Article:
Hail to the Leaf
Tea may not have as large a following as coffee in this country—or as spirited a fan base as beer—but its standing in American culture is on the rise. That's due in part to research suggesting that compounds found in tea may lower cholesterol; reduce the risk of heart disease; fight complications of diabetes; alleviate stress; reduce the risk of gastrointestinal, breast, ovarian, prostate, and skin cancers; increase bone mineral density; and protect the brain against Parkinson's disease and cognitive decline.
That may seem like enough data for anyone, but Jeffrey Blumberg, PhD, FACN, director of the Antioxidants Research Laboratory at the Jean Mayer USDA Human Nutrition Research Center on Aging at Tufts University, notes that a lot of the work on tea is preliminary because it's based on observational research or studies on mice, and only shows an association between drinking tea and, say, cancer prevention. Few of the more than 300 studies on tea in the past several years, says Blumberg, have been long-term, randomized clinical trials of a large group of people—the gold standard for this type of research.
So the science, while promising, is nowhere near conclusive. What does that mean for you? According to Blumberg, tea's heart-protecting properties have been well studied, making it a great choice for most people. "The bulk of the dry weight of tea and what you drink in a cup are flavonoids," he says. Flavonoids are compounds found in fruits, vegetables, and beverages like tea and wine that have beneficial antioxidant effects on the body, protecting it from free-radical damage. Thanks to a specific class of flavonoids called catechins, tea reduces the risk of atherosclerosis (a marker for heart disease) by helping blood vessels dilate. It may even prevent someone who has had a heart attack from having another one.
Want to reap the biggest heart health benefit? Shoot for between four and five cups of any type of tea daily, and drink it strong. (But take note: Bottled and iced teas don't count. Catechins begin degrading once they've been brewed, so while they're present in hot tea, the compounds disappear as bottled tea is stored. And iced tea is usually diluted with water, which means the flavonoid content is slim.) If you're concerned about caffeine—an 8-ounce cup of tea has 47 milligrams of caffeine, compared with the 95 milligrams in an 8-ounce cup of coffee—you can drink decaf, but you'll have to drink more, or brew a stronger cup, to get the same amount of flavonoids found in caffeinated tea.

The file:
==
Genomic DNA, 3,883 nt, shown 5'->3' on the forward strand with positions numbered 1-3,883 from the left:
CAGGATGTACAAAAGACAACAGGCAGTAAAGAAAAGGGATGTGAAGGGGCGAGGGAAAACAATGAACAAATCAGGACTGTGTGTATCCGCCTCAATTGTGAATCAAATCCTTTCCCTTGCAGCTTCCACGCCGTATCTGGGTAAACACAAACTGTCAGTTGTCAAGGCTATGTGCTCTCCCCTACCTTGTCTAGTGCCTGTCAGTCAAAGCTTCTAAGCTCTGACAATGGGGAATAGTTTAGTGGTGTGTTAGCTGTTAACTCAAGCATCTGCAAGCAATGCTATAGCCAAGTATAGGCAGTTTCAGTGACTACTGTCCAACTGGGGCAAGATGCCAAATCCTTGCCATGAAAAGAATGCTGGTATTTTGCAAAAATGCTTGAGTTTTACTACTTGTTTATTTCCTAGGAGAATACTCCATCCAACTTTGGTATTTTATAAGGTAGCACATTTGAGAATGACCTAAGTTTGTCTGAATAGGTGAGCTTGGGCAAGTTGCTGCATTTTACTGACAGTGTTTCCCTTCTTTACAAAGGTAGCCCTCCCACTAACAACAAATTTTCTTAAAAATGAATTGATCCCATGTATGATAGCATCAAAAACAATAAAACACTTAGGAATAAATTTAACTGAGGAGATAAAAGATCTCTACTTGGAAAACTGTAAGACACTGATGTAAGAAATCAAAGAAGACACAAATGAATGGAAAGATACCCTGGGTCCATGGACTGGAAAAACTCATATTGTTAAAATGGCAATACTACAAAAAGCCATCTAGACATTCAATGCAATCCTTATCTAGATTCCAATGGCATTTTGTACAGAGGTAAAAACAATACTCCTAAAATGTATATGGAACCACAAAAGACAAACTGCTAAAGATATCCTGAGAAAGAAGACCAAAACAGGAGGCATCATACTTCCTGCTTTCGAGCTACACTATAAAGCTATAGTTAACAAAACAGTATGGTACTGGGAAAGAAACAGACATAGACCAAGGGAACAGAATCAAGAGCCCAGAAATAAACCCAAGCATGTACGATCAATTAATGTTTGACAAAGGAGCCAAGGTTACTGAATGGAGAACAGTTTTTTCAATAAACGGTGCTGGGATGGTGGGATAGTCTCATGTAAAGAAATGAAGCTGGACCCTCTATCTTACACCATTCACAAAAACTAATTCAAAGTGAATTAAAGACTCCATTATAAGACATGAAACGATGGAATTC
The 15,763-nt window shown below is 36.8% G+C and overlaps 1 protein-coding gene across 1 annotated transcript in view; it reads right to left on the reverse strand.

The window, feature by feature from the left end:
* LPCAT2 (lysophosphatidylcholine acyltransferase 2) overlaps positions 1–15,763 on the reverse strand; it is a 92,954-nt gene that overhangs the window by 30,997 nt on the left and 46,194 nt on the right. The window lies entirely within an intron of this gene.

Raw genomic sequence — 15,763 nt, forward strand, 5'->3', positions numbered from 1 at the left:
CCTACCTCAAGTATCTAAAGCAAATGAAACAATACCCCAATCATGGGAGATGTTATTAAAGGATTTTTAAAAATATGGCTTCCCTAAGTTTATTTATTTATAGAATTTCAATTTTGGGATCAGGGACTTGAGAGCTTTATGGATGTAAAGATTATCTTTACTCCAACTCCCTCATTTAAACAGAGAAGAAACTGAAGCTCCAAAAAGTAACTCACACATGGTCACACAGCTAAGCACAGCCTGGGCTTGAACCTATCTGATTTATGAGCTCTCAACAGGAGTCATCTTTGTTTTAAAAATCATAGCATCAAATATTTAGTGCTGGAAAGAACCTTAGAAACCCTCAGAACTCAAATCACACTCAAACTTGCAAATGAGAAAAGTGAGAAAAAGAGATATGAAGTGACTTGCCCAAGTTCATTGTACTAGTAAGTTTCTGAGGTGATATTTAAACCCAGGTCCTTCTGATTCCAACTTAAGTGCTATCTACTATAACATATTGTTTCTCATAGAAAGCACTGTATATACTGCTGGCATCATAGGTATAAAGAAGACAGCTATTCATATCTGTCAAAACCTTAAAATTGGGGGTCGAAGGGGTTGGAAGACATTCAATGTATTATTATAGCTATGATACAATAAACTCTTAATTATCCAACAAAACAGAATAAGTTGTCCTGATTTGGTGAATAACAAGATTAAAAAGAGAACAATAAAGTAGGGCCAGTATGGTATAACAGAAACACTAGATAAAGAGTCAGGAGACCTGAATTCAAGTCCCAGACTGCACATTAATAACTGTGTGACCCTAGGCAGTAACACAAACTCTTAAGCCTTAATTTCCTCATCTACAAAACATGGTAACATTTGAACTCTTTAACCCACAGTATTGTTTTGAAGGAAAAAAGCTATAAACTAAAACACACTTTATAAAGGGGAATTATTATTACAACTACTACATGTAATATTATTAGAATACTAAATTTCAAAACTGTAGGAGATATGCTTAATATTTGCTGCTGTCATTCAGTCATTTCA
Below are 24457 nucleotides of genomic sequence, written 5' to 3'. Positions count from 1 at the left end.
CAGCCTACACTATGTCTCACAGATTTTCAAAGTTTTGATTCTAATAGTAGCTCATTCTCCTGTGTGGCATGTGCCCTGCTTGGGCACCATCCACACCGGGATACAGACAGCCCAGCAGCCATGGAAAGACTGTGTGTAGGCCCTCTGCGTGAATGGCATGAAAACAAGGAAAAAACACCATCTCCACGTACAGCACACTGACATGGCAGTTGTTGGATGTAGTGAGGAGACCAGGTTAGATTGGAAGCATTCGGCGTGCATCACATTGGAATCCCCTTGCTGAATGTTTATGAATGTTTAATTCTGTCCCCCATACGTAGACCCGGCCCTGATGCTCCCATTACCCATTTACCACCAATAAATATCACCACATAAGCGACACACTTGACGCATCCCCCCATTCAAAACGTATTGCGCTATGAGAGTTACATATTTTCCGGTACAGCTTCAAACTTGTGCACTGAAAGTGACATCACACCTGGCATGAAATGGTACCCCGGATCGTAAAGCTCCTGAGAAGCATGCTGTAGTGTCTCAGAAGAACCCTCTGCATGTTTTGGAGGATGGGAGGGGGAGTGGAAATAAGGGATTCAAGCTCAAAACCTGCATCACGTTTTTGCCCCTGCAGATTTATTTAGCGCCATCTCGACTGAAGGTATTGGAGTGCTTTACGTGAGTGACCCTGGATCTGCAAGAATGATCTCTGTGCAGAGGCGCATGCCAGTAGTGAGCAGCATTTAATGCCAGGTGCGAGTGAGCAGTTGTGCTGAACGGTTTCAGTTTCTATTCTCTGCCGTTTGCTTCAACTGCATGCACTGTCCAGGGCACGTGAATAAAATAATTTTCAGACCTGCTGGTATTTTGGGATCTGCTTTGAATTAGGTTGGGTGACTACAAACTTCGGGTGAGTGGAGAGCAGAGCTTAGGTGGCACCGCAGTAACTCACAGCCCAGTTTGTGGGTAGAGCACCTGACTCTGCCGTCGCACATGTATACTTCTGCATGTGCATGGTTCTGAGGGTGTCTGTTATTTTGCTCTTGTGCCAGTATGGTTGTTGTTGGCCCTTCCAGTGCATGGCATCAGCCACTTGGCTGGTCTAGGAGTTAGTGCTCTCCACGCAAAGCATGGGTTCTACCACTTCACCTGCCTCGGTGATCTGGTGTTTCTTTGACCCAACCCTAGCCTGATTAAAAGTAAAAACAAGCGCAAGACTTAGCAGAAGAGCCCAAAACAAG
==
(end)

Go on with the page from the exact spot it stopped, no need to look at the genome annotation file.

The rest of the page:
Interestingly, although green tea has gotten a good reputation for being high in the polyphenol epigallocatechin gallate (EGCG), Blumberg says the health benefits of green and black teas are similar. And since there's little good research on the varying polyphenol content of the different types of tea, he suggests sipping any variety you enjoy. "Tea is a very inexpensive way to get catechins. No. 2, it has no calories. No. 3, it tastes really good," says Blumberg.
Before you rip open a bag of whatever's in the pantry, consider your options. Black, green, white, and oolong tea all come from the same bush, but the leaves' country of origin, growing region, and level of processing result in different colors and tastes. Figuring out which is your favorite is half the fun, so read on to learn about the intricacies of the leaf.
Full bodied and deep in color, black tea gets its telltale caramel shade and rich flavor from a lengthy drying process. While the typical store brand is technically a black tea, it's more like a big blend of many different types of teas. To really taste the nuances of tea, test a few single-origin varieties, such as Darjeeling, Ceylon, or Assam. Black teas vary in taste the same way wines do. And, as with wine, a tea's subtle flavor is a compilation of many variables. "It's where it's grown and how it's grown and how it's processed," says Lisa Boalt Richardson, a certified tea specialist with the Specialty Tea Institute. "I think the biggest difference is high-growing or low-growing. The real low-growing teas [like India's Assam] can be very robust and very strong. The high-growing teas [like Darjeeling, also from India] are lighter in flavor."
Tea leaves that are dried for less time become the not-quite-black tea known as oolong. Because oolongs fall between green and black tea in their level of processing, you can often find variation in their color and flavor. "A low-oxidation oolong is typically delicate, a bit grassy, quite sweet, and offers complex floral aromas and fruity tones, especially in the finish," says Cynthia Gold, a tea sommelier and instructor with the Boston Park Plaza Hotel & Towers.